I was at a party recently, and ran into a friend. He's the head of a local campus religious group, and has that whole 'this too will pass' attitude about him. But on his and my third beer, he started asking really pointed questions about what people thought of him, wondering why people don't like him. I wanted to tell him I've been in that situation before, living one life outside your door, while retreating once in a while to sob on the other side, but I couldn't figure out how to do that without it sounding like empty platitudes.

Sometimes, the folks you run into who seem to have it all together, really are just held together with duct tape and Bondo. By day, I was the smart kid, the guy who could draw, the guy who aced every test he ever took without even trying, the guy who could outrun the cross-country team. By night, I counted my scars and wondered if I'd ever make it out alive. When you're a teenager growing up in a broke and broken family, who knows nothing but what he's lived through, a year is forever, and the lure of college hangs like a gleaming citadel on the horizon, made unreachable by the alligator-infested moats of affordability and academic standards (yes, world, we got those in America, you just gotta look for them).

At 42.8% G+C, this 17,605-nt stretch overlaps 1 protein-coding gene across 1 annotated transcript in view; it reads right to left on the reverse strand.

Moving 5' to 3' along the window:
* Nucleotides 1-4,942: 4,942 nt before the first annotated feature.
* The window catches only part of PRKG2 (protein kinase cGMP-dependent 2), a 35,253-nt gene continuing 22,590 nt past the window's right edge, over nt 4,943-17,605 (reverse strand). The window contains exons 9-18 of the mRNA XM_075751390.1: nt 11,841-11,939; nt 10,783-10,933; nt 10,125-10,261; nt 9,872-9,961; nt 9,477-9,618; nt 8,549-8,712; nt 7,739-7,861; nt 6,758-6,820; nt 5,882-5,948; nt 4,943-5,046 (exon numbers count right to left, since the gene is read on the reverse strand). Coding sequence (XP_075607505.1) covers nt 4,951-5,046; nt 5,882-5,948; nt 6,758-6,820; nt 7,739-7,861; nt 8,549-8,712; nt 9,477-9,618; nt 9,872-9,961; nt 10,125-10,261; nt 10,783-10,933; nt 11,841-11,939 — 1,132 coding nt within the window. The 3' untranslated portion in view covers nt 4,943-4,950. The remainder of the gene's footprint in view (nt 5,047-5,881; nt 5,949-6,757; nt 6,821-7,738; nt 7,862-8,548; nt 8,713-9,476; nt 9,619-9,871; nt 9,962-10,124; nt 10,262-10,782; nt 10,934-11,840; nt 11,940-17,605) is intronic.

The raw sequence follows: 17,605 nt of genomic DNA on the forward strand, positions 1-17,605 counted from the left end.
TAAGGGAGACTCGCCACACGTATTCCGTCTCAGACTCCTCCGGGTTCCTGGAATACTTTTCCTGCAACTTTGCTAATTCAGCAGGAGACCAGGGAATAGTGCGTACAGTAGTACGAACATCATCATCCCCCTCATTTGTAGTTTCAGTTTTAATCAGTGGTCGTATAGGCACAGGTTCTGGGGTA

I made it, though, and while I can't say I'm exactly happy, at least I can say I am remarkably free from regrets. My heart goes out to those who lie broken by the road, unable to get up and keep going. I could have been you, if life hadn't turned out like it has in the past two years since I broke up with my then-fiancée. But I don't know how to help them up. I wonder how it would have been if I had someone help me up, and then I realize it wasn't just one person offering their hand and pulling me up off the roadside --- it was a dozen or so people who each offered their hands in turn, when I needed it the most, but only when I needed it the most.

I can't be anyone's savior. But at least I can stretch out my hand once in a while and offer a sympathetic ear.

Continued -->